Terry Frost, Timberain (1999) Acrylic on canvas, 3 panels, 119.5 x 207 cm

Timerain is appearing as part of the Creativity and Place exhibition at the Northcote theatre, that showcases images of art works from the University’s collection.

Creative Geographies take centre-stage at Exeter

Member’s of the School’s Geographies of Creativity and Knowledge research group have organised and hosted two highly successful Research Council-sponsored events.

On Tuesday June 22nd Assoc Prof Ian Cook and Dr Kathryn Yusoff curated an ESRC-sponsored seminar, ‘Creative Public Geographies’. In recent years, an increasing number of geographers and artists, poets, filmmakers, and other creative professionals have worked collaboratively, broadening the remit of geographical research and its outputs beyond the traditional texts and spaces of university education. Creative Public Geographies is the fourth in a series of six seminars on ‘engaging geography’, and brought geographers, artists and policymakers together to explore the collaborative potentials, working practices, forms and spaces of engagement, and publics generated through recent academic/creative work on, for example, climate change, animal geographies, ethical/sustainable consumption and postcolonial curating through a variety of project work underpinned by academic/creative collaborations. 35 people participated in the event and keynote talks were given by Divya Tolia-Kelly (Geography, Durham University), Emily Scott (independent artist and Los Angeles Urban Ranger) and Rona Lee (artist in residence, Oceanography, University of Southampton). For more information visit the engaging geography website.

A highly creative and busy week continued with a conference on Creativity and Place, Wed 23rd - Fri 25th June. Organised by Assoc Prof David Harvey, Dr Harriet Hawkins and Dr Nicola Thomas, the conference was a culminating-point of their three-year AHRC-funded research programme, 'Negotiating the cultural politics and poetics of identity within the Creative Industries of South West Britain'. Attended by researchers and practitioners from diverse interdisciplinary backgrounds, the conference explored and showcased the dynamic linkages between places and creative practices, via a mixture of artist-led presentations and critical analyses of practices including photography, music, poetry, site-specific art, urban exploration and children’s play. Keynote papers were given by Professor Sam Smiles (Art History, University of Plymouth and Tate Britain), Professor Wendy Larner (School of Geography, University of Bristol) and Professor Phil Crang (Department of Geography, RHUL).  The conference is accompanied by an exhibition on Creativity and Place that showcases images of art works from the University’s collection. The exhibition is on show at the Northcott theatre until the 8th July. Many thanks go to the drawing office for their role in putting this together.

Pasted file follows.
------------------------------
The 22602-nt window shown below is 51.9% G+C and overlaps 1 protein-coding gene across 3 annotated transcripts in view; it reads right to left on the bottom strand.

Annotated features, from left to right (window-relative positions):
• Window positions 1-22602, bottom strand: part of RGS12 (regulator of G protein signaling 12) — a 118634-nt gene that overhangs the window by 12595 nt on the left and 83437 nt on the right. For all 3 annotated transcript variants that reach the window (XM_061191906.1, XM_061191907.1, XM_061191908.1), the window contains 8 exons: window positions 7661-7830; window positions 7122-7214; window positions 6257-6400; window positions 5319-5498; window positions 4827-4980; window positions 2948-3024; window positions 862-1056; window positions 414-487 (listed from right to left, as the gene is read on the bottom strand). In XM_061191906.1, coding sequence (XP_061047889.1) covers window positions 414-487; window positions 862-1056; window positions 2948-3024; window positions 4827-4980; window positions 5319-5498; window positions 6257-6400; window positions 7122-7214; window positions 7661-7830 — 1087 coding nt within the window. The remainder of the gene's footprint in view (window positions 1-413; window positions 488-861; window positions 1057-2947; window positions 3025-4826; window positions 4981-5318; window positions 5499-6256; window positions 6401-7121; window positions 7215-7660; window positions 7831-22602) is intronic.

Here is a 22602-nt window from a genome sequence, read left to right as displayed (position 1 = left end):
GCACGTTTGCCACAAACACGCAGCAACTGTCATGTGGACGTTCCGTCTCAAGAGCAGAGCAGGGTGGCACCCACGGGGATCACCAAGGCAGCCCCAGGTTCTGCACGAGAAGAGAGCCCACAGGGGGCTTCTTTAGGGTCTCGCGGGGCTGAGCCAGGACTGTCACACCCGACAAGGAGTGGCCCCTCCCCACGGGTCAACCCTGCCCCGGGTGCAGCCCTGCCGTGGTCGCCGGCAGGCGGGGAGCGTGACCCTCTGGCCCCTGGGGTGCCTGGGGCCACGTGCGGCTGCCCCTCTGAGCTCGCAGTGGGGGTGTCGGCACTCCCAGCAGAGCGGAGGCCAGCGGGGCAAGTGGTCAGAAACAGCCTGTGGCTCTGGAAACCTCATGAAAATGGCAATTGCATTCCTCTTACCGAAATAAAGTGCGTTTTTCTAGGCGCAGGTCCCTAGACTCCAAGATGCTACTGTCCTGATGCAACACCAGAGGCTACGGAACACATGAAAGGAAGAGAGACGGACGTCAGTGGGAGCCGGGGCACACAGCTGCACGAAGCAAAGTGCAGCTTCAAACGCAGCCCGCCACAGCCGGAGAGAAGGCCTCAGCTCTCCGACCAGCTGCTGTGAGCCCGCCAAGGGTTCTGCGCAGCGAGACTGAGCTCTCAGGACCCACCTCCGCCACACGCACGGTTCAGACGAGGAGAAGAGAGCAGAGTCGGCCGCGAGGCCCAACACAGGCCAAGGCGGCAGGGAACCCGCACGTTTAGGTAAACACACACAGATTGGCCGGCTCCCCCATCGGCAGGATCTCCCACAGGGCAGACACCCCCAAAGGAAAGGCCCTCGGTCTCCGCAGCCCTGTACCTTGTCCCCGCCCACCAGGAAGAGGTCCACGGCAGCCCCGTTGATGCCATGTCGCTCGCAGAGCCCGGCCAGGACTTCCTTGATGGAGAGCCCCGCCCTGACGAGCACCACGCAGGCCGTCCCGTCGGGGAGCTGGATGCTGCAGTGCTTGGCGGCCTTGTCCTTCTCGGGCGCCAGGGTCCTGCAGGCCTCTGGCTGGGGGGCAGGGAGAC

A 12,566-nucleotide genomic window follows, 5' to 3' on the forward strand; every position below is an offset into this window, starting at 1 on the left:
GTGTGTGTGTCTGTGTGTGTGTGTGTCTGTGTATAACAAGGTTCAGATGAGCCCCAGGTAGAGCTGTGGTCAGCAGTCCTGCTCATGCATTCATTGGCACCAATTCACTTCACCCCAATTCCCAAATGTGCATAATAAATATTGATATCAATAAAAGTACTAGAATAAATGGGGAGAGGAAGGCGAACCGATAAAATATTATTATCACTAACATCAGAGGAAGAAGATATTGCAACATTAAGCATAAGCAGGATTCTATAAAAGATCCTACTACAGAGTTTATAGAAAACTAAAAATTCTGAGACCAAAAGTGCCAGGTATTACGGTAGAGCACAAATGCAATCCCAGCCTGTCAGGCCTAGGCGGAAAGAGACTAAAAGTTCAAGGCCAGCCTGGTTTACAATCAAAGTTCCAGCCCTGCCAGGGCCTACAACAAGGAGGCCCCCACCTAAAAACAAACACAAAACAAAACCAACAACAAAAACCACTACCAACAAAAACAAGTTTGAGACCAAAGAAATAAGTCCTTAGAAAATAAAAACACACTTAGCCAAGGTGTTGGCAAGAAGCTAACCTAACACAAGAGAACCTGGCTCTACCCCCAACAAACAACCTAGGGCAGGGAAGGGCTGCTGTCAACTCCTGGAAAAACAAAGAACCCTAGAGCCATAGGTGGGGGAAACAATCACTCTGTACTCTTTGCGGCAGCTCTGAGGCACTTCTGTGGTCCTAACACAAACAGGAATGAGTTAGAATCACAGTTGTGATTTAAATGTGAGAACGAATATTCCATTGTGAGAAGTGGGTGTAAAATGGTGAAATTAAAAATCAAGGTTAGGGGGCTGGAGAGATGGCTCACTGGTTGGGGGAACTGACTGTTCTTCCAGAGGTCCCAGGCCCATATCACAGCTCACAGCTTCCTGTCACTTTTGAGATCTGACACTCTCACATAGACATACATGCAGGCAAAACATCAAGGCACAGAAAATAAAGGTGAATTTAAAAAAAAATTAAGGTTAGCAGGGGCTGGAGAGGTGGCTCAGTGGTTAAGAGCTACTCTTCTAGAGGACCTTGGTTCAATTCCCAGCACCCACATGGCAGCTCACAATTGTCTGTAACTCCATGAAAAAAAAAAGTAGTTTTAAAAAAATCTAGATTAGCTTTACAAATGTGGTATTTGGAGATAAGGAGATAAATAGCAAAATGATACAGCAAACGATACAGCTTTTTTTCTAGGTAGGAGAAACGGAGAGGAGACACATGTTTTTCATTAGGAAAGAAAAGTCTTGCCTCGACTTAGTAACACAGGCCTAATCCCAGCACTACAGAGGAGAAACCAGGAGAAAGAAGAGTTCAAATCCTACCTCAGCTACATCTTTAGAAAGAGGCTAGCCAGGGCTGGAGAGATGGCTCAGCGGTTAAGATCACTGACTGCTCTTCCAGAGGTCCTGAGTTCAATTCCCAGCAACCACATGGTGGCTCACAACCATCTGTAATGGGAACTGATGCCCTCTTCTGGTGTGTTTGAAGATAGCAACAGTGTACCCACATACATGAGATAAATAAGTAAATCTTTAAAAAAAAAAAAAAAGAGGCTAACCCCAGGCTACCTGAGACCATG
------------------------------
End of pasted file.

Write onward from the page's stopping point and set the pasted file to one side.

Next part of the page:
Finally, to round off the week, Kathryn Yusoff gave a paper entitled, "Residencies of Air" at the AHRC Art and Environment Conference held at Tate Britain on Saturday 25th June. Kathryn was presenting alongside other high profile scholars, artists and curators. The event was one of the final elements of the Landscape and Environment Programme and was all in all a celebration of what can be achieved through excellent interdisciplinary scholarship.

Date: 8 July 2010

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